Less than one week until school begins! I spent part of my morning labeling all of Grady’s school supplies, realized we bought the wrong kind of Crayola markers (The box didn’t contain a black, yellow, or blue?! Why?), bought two new boxes, and packed his bag for his first day of school. While I could feel the excitement for his upcoming year building inside, I also started to feel the anxiety creep in:
- What will this new school year bring?
- Will he have a reaction this year?
- How can I help his new teacher? Will she feel overwhelmed?
- Will Grady’s new classmates be able to understand his food allergies?
Over the past few weeks I have been talking with other allergy moms who have kids starting Kindergarten and teachers who will have allergy kids in their rooms for the first time. Because I have had so many inquiries, I thought I’d share some of the advice I gave with the hopes that you’ll find something helpful! If you have any tips or tricks yourself, send them my way!
Food Allergy Parents:
- Communicate: No one knows your child’s food allergies better than you. No one. I’ve discovered through this journey, that just when you become comfortable with where your child is at, it changes: a new teacher, new classmates, new experiences…If you don’t tell others about your child’s food allergies, no one will ever understand. So, share what you know. Tell others about life with food allergies, about the difficulties faced, and the seriousness of them. By sharing, not only are others more aware, but they’re more likely to help when you need it! Make sure you meet with your child’s teacher before the school year begins and keep in touch throughout the year.
- Be a resource: While your child will spend the majority of their time at school with their teacher and classmates, you still play a vital role in their school day. Truth: your child’s teacher cannot manage your child’s food allergy all on their own. For anyone who does not live in the food allergy world, managing food allergies can be difficult. Whenever you can, be available to answer questions, offer snack ideas for the next party, help locate resources/supplies that are safe for your child, etc.
- Involve your food-allergic child: Now that Grady is older and starting to comprehend his own allergies, we have increased our conversations about managing his food allergies. We discuss the importance of hand washing, not sharing food, what he should do when he feels sick, how to administer an EpiPen, why he has a medical bracelet, and what his body might do if he ingests an allergen. (He hasn’t had a reaction for a while.) The best thing we can do for our food-allergic kids is to build their own confidence around managing their food allergies.
Classroom Tips and Tricks:
- Pencils: Buy your child a lead pencil with a different coloured exterior than the classic yellow Ticonderoga pencils. Grady’s kindergarten teacher gave us this idea last year and we love it. The different colour makes it easy for Grady to identify which pencil is his so he doesn’t use another student’s pencil. In a classroom where allergens are present, and kids often chew on their pencils or put them in their mouths, having a separate colour to identify Grady’s pencil is helpful.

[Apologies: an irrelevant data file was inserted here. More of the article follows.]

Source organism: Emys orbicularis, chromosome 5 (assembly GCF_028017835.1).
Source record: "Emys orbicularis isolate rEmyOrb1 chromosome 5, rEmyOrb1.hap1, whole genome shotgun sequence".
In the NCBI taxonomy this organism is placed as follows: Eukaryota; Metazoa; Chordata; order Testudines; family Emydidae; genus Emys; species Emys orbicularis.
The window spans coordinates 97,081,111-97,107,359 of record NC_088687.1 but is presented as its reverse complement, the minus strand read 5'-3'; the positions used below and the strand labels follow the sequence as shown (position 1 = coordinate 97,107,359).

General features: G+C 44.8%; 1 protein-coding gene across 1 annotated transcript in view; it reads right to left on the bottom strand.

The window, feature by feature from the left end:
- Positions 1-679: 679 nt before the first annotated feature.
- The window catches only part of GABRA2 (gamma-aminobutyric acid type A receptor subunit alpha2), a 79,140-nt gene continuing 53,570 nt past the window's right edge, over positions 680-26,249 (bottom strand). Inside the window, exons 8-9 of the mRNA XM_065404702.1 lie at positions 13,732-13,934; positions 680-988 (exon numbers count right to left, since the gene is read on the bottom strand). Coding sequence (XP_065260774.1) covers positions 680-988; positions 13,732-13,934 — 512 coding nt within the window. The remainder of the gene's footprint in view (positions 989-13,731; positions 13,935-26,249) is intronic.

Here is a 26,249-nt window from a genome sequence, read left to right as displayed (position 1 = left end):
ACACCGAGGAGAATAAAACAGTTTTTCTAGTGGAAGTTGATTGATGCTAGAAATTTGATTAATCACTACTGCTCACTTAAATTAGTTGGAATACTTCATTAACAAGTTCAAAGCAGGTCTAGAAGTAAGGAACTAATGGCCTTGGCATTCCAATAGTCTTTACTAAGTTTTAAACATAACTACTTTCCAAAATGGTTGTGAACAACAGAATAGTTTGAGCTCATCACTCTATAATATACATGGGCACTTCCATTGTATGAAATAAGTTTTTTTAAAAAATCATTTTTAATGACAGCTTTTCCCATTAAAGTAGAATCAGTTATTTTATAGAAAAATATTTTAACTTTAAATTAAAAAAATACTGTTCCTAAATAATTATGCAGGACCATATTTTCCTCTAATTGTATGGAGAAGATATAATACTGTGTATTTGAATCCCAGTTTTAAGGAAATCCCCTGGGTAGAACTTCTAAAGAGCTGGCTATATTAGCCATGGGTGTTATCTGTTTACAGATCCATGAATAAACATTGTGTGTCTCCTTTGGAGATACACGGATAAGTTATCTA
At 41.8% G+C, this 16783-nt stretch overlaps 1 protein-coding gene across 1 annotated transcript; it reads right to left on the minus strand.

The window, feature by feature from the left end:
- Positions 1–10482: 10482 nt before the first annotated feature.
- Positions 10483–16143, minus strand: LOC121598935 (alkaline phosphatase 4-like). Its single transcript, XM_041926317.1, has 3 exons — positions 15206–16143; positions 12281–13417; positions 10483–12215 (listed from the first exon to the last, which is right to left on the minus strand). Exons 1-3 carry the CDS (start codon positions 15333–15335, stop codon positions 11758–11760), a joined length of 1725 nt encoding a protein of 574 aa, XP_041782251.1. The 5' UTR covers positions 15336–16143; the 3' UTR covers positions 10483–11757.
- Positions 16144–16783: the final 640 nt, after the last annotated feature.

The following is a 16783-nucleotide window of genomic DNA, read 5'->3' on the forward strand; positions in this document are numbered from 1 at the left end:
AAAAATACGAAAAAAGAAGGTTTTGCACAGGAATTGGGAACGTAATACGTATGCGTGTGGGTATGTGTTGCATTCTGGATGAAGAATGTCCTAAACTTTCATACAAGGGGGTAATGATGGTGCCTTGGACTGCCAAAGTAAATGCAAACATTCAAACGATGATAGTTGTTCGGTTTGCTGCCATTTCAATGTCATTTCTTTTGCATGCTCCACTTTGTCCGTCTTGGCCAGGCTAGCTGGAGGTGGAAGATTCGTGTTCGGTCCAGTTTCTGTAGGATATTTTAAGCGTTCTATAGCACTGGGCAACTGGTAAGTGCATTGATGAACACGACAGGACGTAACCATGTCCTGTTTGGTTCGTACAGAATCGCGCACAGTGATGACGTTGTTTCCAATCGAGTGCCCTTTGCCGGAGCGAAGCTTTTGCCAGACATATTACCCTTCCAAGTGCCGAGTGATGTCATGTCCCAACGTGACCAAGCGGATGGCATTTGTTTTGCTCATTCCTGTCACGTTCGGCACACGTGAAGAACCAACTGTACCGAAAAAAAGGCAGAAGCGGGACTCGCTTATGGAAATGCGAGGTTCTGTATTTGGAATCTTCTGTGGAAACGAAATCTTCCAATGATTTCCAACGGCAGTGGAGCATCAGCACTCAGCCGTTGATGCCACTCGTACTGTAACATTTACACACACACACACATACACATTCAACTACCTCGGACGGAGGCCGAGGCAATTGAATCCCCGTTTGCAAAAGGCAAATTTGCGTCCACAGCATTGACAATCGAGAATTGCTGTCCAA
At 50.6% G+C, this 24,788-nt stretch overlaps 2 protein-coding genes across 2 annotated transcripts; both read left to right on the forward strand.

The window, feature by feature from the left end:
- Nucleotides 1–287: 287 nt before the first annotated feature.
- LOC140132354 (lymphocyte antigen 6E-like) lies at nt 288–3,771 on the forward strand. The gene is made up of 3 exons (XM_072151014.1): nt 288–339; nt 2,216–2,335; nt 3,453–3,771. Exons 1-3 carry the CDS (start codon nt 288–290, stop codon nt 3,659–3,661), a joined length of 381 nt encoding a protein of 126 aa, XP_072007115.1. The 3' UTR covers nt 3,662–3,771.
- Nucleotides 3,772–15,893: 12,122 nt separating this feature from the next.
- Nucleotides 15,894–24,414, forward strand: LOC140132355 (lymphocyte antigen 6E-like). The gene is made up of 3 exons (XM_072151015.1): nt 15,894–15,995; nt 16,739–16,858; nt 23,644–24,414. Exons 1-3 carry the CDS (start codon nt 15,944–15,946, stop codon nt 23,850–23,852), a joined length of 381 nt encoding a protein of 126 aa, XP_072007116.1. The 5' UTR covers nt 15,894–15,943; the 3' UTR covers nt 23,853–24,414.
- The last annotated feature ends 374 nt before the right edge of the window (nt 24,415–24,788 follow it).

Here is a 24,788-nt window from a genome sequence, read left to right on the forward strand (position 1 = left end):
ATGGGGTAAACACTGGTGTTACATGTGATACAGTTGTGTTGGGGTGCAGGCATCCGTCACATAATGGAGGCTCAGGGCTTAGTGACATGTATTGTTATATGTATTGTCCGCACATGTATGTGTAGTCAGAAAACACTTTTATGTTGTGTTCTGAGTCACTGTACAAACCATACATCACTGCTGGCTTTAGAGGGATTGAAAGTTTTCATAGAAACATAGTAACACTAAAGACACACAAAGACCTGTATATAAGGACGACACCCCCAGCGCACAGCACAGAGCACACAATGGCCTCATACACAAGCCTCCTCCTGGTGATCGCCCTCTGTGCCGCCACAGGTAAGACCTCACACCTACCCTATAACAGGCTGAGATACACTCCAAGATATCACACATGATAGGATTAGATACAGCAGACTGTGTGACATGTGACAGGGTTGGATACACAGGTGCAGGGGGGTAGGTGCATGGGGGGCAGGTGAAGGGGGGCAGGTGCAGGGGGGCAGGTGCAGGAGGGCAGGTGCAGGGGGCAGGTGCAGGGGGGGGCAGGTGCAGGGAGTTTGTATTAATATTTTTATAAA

- Snack time: Another idea I cannot take credit for, but a routine we will be continuing, is having a placemat at school for Grady to use during snack time. This ensures he has a clean surface to eat at, and easily marks his snack area so other children’s food doesn’t come into contact with his.
- Lunch time: We are lucky enough to live close enough to the school that Grady can come home for lunch every day. Last year, between Derek, grandparents, and myself we were able to make it work. When Grady is older, we hope that he will be able to stay for lunch with his friends! For now, it is safer for him to come home.
- Water bottles: Water fountains are not safe for food-allergic kids. Frankly, I also think they’re gross; Especially in the elementary school area where kids haven’t mastered the art of drinking midstream. I remember, as a grade 1 student, putting my mouth directly on the water fountain spout…come on…I know you did too. So, to prevent the transfer of allergens, and anything else living on the water fountain, Grady takes a water bottle with him…
- Name tag on his chair: Last year, Grady’s teacher placed a name tag on his chair so other students wouldn’t use it, and he always knew which seat was his. This was especially important as both snack and lunch were eaten in the classroom.
- Hand washing: One routine we set up last year was consistent hand washing. At Grady’s intake meeting, we established a routine that Grady would wash his hands after each recess, before snack, and any other times he re-entered the classroom whether it be from music class or gym. This routine is important because it teaches Grady the importance of ensuring his hands are clean so he doesn’t ingest any allergens. This is a routine he has become very good at.
- Educate their classmates: Educating others and building an understanding about food allergies is essential. The more others know about food allergies, the more they are willing to support and help your child. At the beginning of each school year, I send my collection of food allergy picture books with Grady for his teacher to read to the kids. We also tell Grady to talk to others about his allergies to help build an understanding among his peers.
- Think F.A.S.T.: I share this poster from Food Allergy Canada with Grady’s teachers. It is an excellent resource that is easy to hang on the wall in the classroom.
I know that was a lot to read, and if you made it this far, I hope you found at least one thing that was helpful. From one allergy mom to another, I hope that this school year is a safe and happy one!